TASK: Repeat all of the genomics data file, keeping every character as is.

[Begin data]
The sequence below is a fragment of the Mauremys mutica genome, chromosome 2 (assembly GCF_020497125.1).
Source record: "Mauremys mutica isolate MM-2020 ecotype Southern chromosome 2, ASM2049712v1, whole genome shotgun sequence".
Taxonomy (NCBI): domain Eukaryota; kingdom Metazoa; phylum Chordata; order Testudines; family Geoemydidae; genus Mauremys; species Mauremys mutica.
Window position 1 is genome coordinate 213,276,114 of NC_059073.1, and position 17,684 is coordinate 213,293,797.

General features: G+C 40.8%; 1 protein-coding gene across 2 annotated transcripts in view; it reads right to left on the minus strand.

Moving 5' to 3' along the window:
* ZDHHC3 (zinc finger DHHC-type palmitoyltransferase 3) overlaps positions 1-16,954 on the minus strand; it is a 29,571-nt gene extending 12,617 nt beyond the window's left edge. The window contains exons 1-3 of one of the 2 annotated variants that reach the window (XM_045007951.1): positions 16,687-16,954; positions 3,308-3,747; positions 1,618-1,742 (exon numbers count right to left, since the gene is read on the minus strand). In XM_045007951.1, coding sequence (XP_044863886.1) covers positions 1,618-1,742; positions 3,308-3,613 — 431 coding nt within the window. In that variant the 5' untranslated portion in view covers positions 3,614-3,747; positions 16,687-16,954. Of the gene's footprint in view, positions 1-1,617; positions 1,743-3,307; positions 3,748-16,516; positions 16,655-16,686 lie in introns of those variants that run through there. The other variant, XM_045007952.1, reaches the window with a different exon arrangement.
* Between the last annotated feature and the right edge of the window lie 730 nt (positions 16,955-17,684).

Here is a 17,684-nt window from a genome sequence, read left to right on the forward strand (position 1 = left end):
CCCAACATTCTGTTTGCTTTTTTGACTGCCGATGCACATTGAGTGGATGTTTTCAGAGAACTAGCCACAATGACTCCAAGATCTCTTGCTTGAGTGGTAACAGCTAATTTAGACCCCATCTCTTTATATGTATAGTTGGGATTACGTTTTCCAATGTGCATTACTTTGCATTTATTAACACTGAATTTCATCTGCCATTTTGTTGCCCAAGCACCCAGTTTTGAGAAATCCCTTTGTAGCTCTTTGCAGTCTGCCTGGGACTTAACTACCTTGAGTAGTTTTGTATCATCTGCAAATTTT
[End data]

The sequence below is a fragment of the Mauremys mutica genome, chromosome 2 (assembly GCF_020497125.1).
Source record: "Mauremys mutica isolate MM-2020 ecotype Southern chromosome 2, ASM2049712v1, whole genome shotgun sequence".
Taxonomy (NCBI): domain Eukaryota; kingdom Metazoa; phylum Chordata; order Testudines; family Geoemydidae; genus Mauremys; species Mauremys mutica.
Window position 1 is genome coordinate 213,276,114 of NC_059073.1, and position 17,684 is coordinate 213,293,797.

General features: G+C 40.8%; 1 protein-coding gene across 2 annotated transcripts in view; it reads right to left on the minus strand.

Moving 5' to 3' along the window:
* ZDHHC3 (zinc finger DHHC-type palmitoyltransferase 3) overlaps positions 1-16,954 on the minus strand; it is a 29,571-nt gene extending 12,617 nt beyond the window's left edge. The window contains exons 1-3 of one of the 2 annotated variants that reach the window (XM_045007951.1): positions 16,687-16,954; positions 3,308-3,747; positions 1,618-1,742 (exon numbers count right to left, since the gene is read on the minus strand). In XM_045007951.1, coding sequence (XP_044863886.1) covers positions 1,618-1,742; positions 3,308-3,613 — 431 coding nt within the window. In that variant the 5' untranslated portion in view covers positions 3,614-3,747; positions 16,687-16,954. Of the gene's footprint in view, positions 1-1,617; positions 1,743-3,307; positions 3,748-16,516; positions 16,655-16,686 lie in introns of those variants that run through there. The other variant, XM_045007952.1, reaches the window with a different exon arrangement.
* Between the last annotated feature and the right edge of the window lie 730 nt (positions 16,955-17,684).

Here is a 17,684-nt window from a genome sequence, read left to right on the forward strand (position 1 = left end):
CCCAACATTCTGTTTGCTTTTTTGACTGCCGATGCACATTGAGTGGATGTTTTCAGAGAACTAGCCACAATGACTCCAAGATCTCTTGCTTGAGTGGTAACAGCTAATTTAGACCCCATCTCTTTATATGTATAGTTGGGATTACGTTTTCCAATGTGCATTACTTTGCATTTATTAACACTGAATTTCATCTGCCATTTTGTTGCCCAAGCACCCAGTTTTGAGAAATCCCTTTGTAGCTCTTTGCAGTCTGCCTGGGACTTAACTACCTTGAGTAGTTTTGTATCATCTGCAAATTTT